Many of us get hung up thinking about engagement as a technology problem. Technology is an important enabler of engagement, to be sure, but the biggest challenge is actually much deeper. It’s coming to grips with the danger that we ourselves may be trying to keep away. I’m speaking here of the danger of losing control. For the social change organizations I work with, it’s the danger of giving constituents more power over the direction of their organizations; the danger of fully opening our organizations to the power of fully engaged volunteers.
I’m not talking here about online donations, online petition signing or online methods for contacting elected officials. There’s nothing wrong with those things, of course. But come on. There’s got to be more. We need to be thinking about more creative, more interesting ways of engaging our fellow citizens in formulating our shared future. We cannot afford to bore these people. They are the source of any power we have. The interesting contradiction here is that to fully tap that power we must first be willing to give it away.
Losing control is scary. There’s no getting around that. But until we’re willing to do it, we too are the stinkers.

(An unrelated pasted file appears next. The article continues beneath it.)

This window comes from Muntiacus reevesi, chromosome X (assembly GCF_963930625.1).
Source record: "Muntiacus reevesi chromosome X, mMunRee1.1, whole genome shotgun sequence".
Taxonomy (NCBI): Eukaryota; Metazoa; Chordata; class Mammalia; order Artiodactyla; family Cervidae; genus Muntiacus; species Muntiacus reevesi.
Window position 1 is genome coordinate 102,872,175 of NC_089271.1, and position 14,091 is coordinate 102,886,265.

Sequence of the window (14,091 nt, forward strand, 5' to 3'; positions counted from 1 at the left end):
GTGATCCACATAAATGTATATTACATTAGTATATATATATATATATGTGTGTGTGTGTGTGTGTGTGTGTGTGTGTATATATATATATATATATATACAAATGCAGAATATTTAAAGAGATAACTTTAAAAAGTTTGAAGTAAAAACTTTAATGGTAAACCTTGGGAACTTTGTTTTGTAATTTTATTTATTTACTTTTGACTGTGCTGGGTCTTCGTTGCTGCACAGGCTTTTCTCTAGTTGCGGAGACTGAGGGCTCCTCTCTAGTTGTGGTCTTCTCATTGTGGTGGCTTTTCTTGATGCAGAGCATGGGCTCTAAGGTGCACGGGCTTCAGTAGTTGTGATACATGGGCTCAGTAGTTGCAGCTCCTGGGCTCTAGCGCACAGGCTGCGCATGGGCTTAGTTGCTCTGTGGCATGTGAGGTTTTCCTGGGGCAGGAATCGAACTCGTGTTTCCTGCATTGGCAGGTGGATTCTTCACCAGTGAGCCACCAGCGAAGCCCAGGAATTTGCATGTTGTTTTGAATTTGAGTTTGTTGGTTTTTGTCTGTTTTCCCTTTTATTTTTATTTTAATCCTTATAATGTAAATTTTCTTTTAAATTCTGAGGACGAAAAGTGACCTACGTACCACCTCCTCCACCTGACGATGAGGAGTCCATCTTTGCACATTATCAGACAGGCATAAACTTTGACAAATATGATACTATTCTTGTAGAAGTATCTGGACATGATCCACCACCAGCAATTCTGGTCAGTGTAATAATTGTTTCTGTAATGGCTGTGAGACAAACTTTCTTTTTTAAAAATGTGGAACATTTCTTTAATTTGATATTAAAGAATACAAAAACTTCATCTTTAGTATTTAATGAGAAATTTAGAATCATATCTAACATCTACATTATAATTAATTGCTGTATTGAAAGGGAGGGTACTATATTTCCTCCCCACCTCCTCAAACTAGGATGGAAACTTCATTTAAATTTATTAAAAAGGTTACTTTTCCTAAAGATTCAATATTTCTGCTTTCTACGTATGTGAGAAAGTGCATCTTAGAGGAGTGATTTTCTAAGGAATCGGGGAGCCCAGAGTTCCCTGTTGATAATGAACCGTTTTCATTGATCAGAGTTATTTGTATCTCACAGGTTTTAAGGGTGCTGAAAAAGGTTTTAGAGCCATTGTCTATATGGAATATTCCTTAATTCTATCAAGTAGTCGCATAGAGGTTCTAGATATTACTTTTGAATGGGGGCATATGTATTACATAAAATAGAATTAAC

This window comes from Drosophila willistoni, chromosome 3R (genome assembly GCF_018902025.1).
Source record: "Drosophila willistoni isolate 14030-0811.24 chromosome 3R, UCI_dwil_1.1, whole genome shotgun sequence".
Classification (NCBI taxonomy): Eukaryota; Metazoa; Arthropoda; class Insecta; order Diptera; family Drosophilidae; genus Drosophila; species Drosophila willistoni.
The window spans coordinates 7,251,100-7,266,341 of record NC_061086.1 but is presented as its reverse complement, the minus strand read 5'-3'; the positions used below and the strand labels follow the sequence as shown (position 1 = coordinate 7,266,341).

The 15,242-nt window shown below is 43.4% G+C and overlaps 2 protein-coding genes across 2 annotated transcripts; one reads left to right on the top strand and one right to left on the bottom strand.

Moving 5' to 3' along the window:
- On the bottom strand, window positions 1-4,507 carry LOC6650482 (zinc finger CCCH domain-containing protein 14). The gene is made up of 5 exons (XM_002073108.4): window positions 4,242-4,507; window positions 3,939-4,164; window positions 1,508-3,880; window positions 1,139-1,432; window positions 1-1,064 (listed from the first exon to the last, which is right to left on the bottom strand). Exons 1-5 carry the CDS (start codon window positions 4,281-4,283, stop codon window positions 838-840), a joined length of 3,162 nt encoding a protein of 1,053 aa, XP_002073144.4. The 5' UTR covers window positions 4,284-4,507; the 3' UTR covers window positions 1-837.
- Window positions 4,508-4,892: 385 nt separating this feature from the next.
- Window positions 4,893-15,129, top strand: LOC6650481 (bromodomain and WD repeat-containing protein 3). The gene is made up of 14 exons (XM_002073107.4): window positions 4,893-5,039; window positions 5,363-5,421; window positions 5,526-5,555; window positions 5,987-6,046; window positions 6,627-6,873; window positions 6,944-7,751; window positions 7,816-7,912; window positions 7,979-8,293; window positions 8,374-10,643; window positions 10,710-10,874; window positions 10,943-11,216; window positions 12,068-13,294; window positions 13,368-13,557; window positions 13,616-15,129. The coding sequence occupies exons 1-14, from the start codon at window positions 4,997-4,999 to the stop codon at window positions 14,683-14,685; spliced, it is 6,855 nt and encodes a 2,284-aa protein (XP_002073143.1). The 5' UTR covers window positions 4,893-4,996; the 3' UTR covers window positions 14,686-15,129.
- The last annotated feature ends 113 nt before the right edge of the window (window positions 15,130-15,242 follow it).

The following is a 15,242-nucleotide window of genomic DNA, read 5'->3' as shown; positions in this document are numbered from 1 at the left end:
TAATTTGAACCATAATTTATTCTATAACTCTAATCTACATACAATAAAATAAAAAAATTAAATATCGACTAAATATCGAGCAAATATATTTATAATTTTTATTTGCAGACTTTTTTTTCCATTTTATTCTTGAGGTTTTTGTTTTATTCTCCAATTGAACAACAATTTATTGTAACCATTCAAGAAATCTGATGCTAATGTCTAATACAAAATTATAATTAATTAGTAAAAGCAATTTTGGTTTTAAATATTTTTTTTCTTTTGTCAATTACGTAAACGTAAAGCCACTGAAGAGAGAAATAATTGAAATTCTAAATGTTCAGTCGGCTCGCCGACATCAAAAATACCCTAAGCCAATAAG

Paul Greenberg has an interesting post in which he puts a stake in the ground in defining Social CRM (sCRM). There’s a lot to take in from that post, but here’s his relatively compact definition:
“CRM is a philosophy & a business strategy, supported by a technology platform, business rules, workflow, processes & social characteristics, designed to engage the customer in a collaborative conversation in order to provide mutually beneficial value in a trusted & transparent business environment. It’s the company’s response to the customer’s ownership of the conversation.”
And here’s the super short, Twitter-friendly snippet:
“The company’s response to the customer’s control of the conversation.”
These are good working definitions but I want to hone in on something else from Paul’s post. It’s the notion of the “personal value chain.” Here are some points on this from his post: